Elvis Presley (post Army)
He's back! In March of '60 Elvis shed his Army uniform and was a civilian again.
The popular myth was Elvis returned from his Army duty and proceeded to crank out pap. It didn't start that way. Upon Elvis' Army discharge things pretty much picked up where they'd left off in '58. He appeared on a Frank Sinatra special and delivered the ratings making the show one of Sinatra's few successful television forays. Elvis' first two post-Army movies were "G.I. Blues" which naturally exploited Elvis' military service and the scenic "Blue Hawaii." While neither movie was Oscar material, they weren't bad, especially when compared with what followed.
Musically, Elvis had some of his most successful ballads ("Can't Help Falling In Love," "Wooden Heart" and "It's Now or Never"). But he also Rocked. "Little Sister" was top notch. "Stuck On You" and "Return To Sender" are also great performances.
The rot set in soon enough. By the time he made "Kissin' Cousins" he was sunk. The next half-dozen years would contain twenty some bad movies and an equal number of unbearable soundtracks.
It wasn't until the movie/soundtrack revenues showed a steep decline that Elvis' manager, Col. Tom Parker, sought another money source. He settled on TV. He signed Presley to appear in a December special on NBC. Regardless of the original title of the show it became forever known as "The '68 Comeback Special." Parker's original concept was to have Elvis sing a dozen Christmas songs, wish everyone a "Merry Christmas" and say "goodnight." Had Elvis done that he might only have been remembered as a '50s novelty. The special made him the "King of Rock n' Roll." The highlight of the show was his performance in the round for fans. He jammed with long time friends and musicians, singing classic Rock songs (not just his own), telling stories and having a great time. It may have been the first unplugged show. He was also dressed in black leathers, which only added to the sex appeal. It proved Elvis, at the ripe old age of 33, he still had it.
After the special, Elvis was hot again. He released "From Elvis In Memphis" went on tour and starting producing "live" albums. "From Memphis To Vegas/From Vegas To Memphis" was a double album featuring one record of live material and one from his Memphis sessions. "On Stage-February 1970" and the '73 live release "Elvis: That's The Way It Is" are solid albums. Soon though, the live material was raced through with all the precision and grace of the '60s movies. With the exception of "Burning Love" the King was done.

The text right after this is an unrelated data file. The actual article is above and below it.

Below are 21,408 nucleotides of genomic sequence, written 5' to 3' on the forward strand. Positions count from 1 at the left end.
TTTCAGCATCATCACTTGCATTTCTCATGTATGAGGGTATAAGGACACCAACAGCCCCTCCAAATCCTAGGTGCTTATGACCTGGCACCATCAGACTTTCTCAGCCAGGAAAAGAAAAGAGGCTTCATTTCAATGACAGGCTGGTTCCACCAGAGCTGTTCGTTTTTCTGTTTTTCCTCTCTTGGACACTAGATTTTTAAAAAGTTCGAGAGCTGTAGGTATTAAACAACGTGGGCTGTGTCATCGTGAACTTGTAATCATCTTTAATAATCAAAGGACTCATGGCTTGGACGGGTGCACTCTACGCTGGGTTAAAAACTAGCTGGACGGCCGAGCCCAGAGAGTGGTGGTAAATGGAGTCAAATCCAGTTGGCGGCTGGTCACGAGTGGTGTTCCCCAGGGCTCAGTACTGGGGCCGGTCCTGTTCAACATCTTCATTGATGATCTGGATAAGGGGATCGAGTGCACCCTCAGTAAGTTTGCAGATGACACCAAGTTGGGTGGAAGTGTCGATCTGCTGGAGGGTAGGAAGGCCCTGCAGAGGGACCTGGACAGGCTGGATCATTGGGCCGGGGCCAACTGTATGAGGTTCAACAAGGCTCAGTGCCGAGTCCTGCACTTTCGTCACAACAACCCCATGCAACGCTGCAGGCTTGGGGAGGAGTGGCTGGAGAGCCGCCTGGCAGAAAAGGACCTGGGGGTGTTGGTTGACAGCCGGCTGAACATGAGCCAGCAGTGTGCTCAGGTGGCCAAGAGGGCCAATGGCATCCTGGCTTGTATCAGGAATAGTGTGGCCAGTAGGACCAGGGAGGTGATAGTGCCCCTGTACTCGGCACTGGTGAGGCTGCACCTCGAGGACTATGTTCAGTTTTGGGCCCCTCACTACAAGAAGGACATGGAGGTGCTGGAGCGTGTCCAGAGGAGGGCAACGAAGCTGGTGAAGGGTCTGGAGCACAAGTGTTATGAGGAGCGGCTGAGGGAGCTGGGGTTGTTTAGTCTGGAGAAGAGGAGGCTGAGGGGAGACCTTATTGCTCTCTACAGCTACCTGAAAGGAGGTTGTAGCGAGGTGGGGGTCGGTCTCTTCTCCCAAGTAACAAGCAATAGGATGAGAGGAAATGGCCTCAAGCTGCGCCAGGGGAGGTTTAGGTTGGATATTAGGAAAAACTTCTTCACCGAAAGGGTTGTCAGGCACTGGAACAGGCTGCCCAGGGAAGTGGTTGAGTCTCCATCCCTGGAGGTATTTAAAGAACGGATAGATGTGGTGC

Through the '70s, until his death in '77 from a heart attack, resulting from prolonged drug abuse, Elvis was a popular concert performer and Vegas attraction (draw your own conclusions). Elvis always had it in him to do great things. However, he didn't always have the opportunity.
Shortly after he returned from duty Elvis was still in top form. Most of the '60s movie soundtrack stuff can be easily dismissed. Anything of value is usually somewhere else (on a compilation). Then there is his '68 "comeback." The NBC Elvis Special is notable for "Trouble," "Guitar Man" and the informal jam session on "Lawdy, Miss Clawdy." Also, Elvis' comments on his '50s fame are very revealing. The first post-comeback recording "From Elvis in Memphis" has a Country/Rock influence and is a masterful album. When it comes to live recordings "the earlier the better" rule still applies. Elvis started cranking out live material they same way he'd done movies. However, one stands out as an excellent Rock 'n' Roll record. "On Stage" features Elvis covers of "See See Rider," "Runaway," "Polk Salad Annie" and "Proud Mary." Excellent material and Elvis rises to the occasion. The band, the backing vocals, the arrangements are all lean and tight. Elvis is in top form.